Excerpt #3: “Playing Hard”, from”The Wisdom of Boodha: Life Lessons I Learned From Man’s Best Friend”




Hanging out with friends yesterday, watching football and being around their older dog made me miss my boy. There was so many times I remember hanging out in my man cave, with Boodha, watching football, and in between plays, tossing his favorite ball or playing tug a war with his industrictable rubber rings.  That said, I thought I would share an excerpt from my “work in progress”” or possible novel called “The Wisdom of Boodha: Life Lessons I Learned From Man’s Best Friend”. This chapter was called “Playing Hard”.

Playing Hard

On Boodha’s very last day, we played his all time favorite game, fetch, with his all time favorite toy, his neon green ball. This ritual was remarkable because despite his old age and many of his physical faculties being compromised, like eye sight, and speed and agility, Boodha always played this game with the same intensity as day one. When he was younger and spry, and full of boundless energy, he had plenty of games he would also play, like tug a war with ropes, running with the big dog packs at the park, and long wooded hikes. No matter what the game was, he always played hard.

This lesson Boodha taught me, was that no matter what the prior circumstances up to that point or what might happen afterward, when it was play time, it was all about playing hard. Wether sick, or old, or when or where he was, I was always taken back at Boodha’s ability to remove any focus on prior or post circumstances, situations, and settings and the focus and intensity lied in the game itself and the participation in the game. This penchant for unbridled intensity of play and participation was always consistent and always at a certain level with Boodha, no matter what.

I remember when he once had an allergic reaction to something, and was vomiting and his face swelled up. While he was growing sicker and prior to the eventual prognosis, when I was not fully aware of the situation and was playing fetch with him as normal, I remember him still fetching and running and playing as hard as he could despite the circumstances. As a matter of fact this incident and others similar to this, were what helped me detect when something was wrong based on not a lack of participation, but rather a slight tick in pace and length of play.

I remember a few times where Boodha strained his leg or muscles and his mobility was compromised. Obviously, my sympathy for his injuries, would not allow me to force playing but I can honestly say that if I attempted to play or if when I played with him, delicately with him in these situations, he was always a willing participant, he always went as hard as he could, and he never boycotted this call to play.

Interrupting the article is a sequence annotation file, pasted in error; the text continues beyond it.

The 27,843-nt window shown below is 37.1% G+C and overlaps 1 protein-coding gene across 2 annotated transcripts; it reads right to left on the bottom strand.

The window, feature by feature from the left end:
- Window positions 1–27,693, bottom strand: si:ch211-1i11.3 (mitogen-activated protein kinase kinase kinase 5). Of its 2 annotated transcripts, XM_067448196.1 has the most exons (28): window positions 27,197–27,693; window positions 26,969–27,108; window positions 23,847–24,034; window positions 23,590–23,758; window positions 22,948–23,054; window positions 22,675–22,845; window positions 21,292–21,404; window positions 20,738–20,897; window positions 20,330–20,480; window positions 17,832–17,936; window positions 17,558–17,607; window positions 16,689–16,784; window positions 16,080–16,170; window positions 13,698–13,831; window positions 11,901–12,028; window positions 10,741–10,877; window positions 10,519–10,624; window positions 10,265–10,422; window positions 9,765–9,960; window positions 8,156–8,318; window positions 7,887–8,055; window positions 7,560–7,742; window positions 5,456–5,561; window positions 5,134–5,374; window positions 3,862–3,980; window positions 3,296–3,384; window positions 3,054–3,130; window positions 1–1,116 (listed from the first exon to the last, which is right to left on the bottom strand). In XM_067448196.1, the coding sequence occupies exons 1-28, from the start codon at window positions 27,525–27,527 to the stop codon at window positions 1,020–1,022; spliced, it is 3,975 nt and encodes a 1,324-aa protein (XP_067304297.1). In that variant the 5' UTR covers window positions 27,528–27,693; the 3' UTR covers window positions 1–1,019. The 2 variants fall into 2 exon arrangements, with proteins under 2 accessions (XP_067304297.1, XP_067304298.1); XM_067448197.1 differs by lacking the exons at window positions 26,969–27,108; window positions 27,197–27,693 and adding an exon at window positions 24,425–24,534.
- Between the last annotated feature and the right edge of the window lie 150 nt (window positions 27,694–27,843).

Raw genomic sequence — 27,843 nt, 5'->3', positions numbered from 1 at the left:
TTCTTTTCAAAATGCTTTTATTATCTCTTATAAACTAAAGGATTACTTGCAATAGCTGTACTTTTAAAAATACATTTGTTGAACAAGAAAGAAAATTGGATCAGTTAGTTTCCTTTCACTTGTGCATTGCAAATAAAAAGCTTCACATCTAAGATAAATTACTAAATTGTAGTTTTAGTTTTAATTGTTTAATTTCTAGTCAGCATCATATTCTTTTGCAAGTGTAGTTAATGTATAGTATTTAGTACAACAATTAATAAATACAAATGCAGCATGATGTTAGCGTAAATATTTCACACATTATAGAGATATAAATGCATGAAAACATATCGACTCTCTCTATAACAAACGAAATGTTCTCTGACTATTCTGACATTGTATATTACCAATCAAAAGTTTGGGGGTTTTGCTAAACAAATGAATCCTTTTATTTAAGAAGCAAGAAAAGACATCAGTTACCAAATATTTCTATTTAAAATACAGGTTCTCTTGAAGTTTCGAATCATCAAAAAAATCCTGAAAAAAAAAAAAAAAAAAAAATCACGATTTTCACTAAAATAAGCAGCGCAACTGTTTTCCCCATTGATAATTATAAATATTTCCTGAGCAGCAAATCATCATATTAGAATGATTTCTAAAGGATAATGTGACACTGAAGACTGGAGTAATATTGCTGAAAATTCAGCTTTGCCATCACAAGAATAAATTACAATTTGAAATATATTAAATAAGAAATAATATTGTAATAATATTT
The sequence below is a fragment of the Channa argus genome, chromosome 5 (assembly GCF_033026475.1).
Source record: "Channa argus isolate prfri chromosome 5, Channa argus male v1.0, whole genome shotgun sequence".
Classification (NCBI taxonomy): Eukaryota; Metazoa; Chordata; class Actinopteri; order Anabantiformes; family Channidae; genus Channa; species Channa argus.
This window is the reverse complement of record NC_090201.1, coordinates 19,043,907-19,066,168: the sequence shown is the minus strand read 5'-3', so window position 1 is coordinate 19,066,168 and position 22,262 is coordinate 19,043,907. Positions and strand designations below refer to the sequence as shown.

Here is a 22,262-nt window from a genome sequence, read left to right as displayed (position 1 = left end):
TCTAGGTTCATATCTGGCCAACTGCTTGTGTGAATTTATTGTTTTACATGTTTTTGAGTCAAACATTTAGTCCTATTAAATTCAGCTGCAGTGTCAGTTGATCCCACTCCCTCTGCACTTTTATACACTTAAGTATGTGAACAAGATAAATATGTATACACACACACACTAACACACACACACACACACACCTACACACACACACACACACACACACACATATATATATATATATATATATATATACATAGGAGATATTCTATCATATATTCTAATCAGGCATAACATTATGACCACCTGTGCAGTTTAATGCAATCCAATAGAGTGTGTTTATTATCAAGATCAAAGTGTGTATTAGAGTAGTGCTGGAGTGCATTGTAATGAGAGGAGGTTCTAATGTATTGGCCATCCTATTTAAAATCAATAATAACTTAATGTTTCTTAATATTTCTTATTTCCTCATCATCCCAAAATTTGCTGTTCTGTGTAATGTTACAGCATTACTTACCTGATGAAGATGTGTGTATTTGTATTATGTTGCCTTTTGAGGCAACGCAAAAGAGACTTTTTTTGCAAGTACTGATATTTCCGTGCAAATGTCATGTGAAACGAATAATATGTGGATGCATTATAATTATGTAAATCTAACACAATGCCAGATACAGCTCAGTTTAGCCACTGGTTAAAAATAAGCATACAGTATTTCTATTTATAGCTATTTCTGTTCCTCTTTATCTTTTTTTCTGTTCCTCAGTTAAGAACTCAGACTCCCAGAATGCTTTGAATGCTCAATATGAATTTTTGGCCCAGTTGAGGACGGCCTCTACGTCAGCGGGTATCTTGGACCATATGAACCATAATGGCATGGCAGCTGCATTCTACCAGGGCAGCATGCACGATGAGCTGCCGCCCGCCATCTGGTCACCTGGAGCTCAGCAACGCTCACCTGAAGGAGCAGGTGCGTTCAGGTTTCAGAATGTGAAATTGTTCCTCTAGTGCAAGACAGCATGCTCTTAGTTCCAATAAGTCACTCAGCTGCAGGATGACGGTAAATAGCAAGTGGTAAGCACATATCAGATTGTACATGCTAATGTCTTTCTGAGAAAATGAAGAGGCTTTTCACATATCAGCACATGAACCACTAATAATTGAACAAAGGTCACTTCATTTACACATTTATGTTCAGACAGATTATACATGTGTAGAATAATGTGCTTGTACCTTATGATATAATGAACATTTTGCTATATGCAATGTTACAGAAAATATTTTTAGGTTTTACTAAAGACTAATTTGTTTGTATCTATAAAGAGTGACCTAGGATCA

There was even a bit of guilt on my part, on his last day, when we had a very long session of fetch, and later that evening he grew sick and shut down and passed. Part of me wondered if I pushed him too hard, knowing he was always a willing participant and he always played hard no matter what the circumstances. At the same time, I always tried to be vigilant, especially in his later years when it came to the fragility of his health, so that evening was no different for me as his play partner. As a matter of fact, I was equally vigilant and purposeful on making sure Boodha and me had a certain quota of playtime each week. This was because I could see the stimulation that playtime provided him, the bond as playmates it helped create, and the positive effects on his mental, spiritual, and physical health.

These benefits that I mentioned were the life lesson of playing hard that I learned from him. As humans if we can remove external factors and avoid focusing on the past or future situation or circumstance, and allow ourselves to be fully immersed in whatever play we are participating in, there are a host of benefits. We find stimulation in the act of playing hard. We create bonds with the fellow participants in the game, and we find mental and spiritual solace in act of playing hard. Playing hard helps us physically get stronger. By avoiding any excuses as to why we shouldn’t play the game, and by avoiding playing the game, half assed, and by always being a willing participant in the game, and by playing the game with same intentional intensity no matter what, we can find fulfillment and satisfaction for a lifetime. We can get past barriers and excuses and manifest the energy and drive to be a willing participant of play from childhood up to a last days, long after when our physicality is compromised.



Leave a Reply

Fill in your details below or click an icon to log in:

WordPress.com Logo

You are commenting using your WordPress.com account. Log Out /  Change )

Twitter picture

You are commenting using your Twitter account. Log Out /  Change )

Facebook photo

You are commenting using your Facebook account. Log Out /  Change )

Connecting to %s